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Two Fine Dining Chefs Tackle Katsu Sandwiches and Fun Japanese Fare

Cat-Su, a new delivery-only restaurant, opens from chefs who worked at Blackbird and Saison

A Japanese-style pork katsu sando on its side.
Cat-Su Sando will continue popping up around Chicago.
Charlie Metcalf/Cat-Su Sando

Japanese-style sandwiches, or sandos, and snacks are exploding in popularity in Chicago during the pandemic, and now two local industry veterans with fine dining chops are leaping into the sando fray with a pop-up they hope to transform into a physical restaurant. Cat-Su Sando, a new venture from chefs Will Schlaeger (Next, Saison, Blackbird) and Shawn Clendening (Oriole, Saison, Blackbird), debuted Monday as a virtual kitchen featuring sandwiches, grilled skewers, savory Japanese pancakes, and more.

A tall sandwich made with tofu.
“TBC Cat-Su Sando” (crispy tofu, charred brassicas, “Tofu-Q’,” pickled onions, vegan bread)
Charlie Metcalf/Cat-Su Sando

Customers can choose from five sando options, including the signature Cat-Su Sando (fried pork cutlet, Cat-Su sauce, fermented jalapeno, cabbage, milk bread) and smoked fish salad sando (smoked fish, marinated ikura, celtuce, yuzu kosho, barbecue shrimp chips, milk bread). There’s also some pretty traditional kushiyaki, or grilled skewers, okonomiyaki (savory pancakes), and snacks like onigiri (stuffed rice balls) and a “Green Eggs and SPAM” musubi (smoked SPAM, green tamago, nori). Wrap it up with packaged treats like Pocky and Hello Panda biscuits.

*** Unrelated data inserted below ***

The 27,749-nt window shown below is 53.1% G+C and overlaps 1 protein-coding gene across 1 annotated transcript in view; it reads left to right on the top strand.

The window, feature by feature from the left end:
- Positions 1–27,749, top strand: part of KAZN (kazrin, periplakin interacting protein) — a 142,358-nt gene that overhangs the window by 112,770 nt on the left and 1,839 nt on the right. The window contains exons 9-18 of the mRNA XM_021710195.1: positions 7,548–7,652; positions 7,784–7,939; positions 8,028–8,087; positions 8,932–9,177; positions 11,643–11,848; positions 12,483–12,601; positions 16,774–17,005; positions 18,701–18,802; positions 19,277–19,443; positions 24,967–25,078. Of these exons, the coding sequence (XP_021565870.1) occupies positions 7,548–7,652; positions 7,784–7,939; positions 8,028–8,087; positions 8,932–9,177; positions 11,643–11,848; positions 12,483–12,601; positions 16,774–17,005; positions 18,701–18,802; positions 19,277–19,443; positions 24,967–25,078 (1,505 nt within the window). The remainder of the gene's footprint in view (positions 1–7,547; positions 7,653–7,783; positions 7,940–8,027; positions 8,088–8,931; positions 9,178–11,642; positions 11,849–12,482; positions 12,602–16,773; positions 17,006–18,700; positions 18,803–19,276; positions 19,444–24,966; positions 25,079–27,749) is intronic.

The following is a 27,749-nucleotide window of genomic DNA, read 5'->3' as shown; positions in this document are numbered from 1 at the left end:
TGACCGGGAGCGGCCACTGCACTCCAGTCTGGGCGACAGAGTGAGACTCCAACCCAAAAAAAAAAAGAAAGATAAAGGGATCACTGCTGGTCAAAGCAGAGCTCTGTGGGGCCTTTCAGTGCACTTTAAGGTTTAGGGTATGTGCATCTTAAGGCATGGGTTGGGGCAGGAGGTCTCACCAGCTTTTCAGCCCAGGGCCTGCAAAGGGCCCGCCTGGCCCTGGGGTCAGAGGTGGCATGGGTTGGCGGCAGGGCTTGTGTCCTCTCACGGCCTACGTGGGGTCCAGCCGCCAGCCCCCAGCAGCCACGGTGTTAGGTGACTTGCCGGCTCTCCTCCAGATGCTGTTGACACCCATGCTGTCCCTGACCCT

“We want people to appreciate SPAM,” says Schlaeger. “It’s pretty good!”

Schlaeger and Clendening bonded while working at Blackbird. The wish is to eventually open a restaurant, and running a ghost kitchen will hopefully allow them to build a foundation. Neither have visited Japan, but have seen the country’s influence on American restaurants: “Saison is pretty much a Japanese restaurant,” Schlaeger says of their time at the Bay Area Michelin-starred restaurant.

Schlaeger, who if Filipino, grew up in suburban Glencoe. Clendening grew up in North Carolina. The two say they’re not modeling their approach to Japanese food like Paul Virant has over at Gaijin in West Loop. That is, taking an appreciative outside perspective to Japanese cuisine and sharing it with Americans and homesick Japanese in Chicago.

A round savory Japanese pancake topped with green onion
Negi okonomiyaki (grilled Tokyo onions, potato, ginger, lime, scallion)
Charlie Metcalf/Cat-Su Sando

The chefs want to see how what they’ve learned in Michelin-starred kitchens will translate to fun Japanese food. The two don’t want to do a “bastardized” version of Japanese food, but want to have fun with the preparations.

Cat-Su’s menu riffs on yōshoku, or a category of Japanese food inspired by European and American dishes that’s designed to suit Japanese tastes — think omurice, a delicate and gooey omelette served over rice, or korokke, a popular spin on French croquettes. There are other sub-categories that feature more straightforward, less adulterated takes on Western dishes, but yōshoku bears a distinctly Japanese sensibility.

Carryout and delivery are available via UberEats.

Cat-Su Sando, 3220 W. Grand Avenue, Open 11 a.m. to 11 p.m. Sunday through Thursday; 11 a.m. to midnight Friday and Saturday.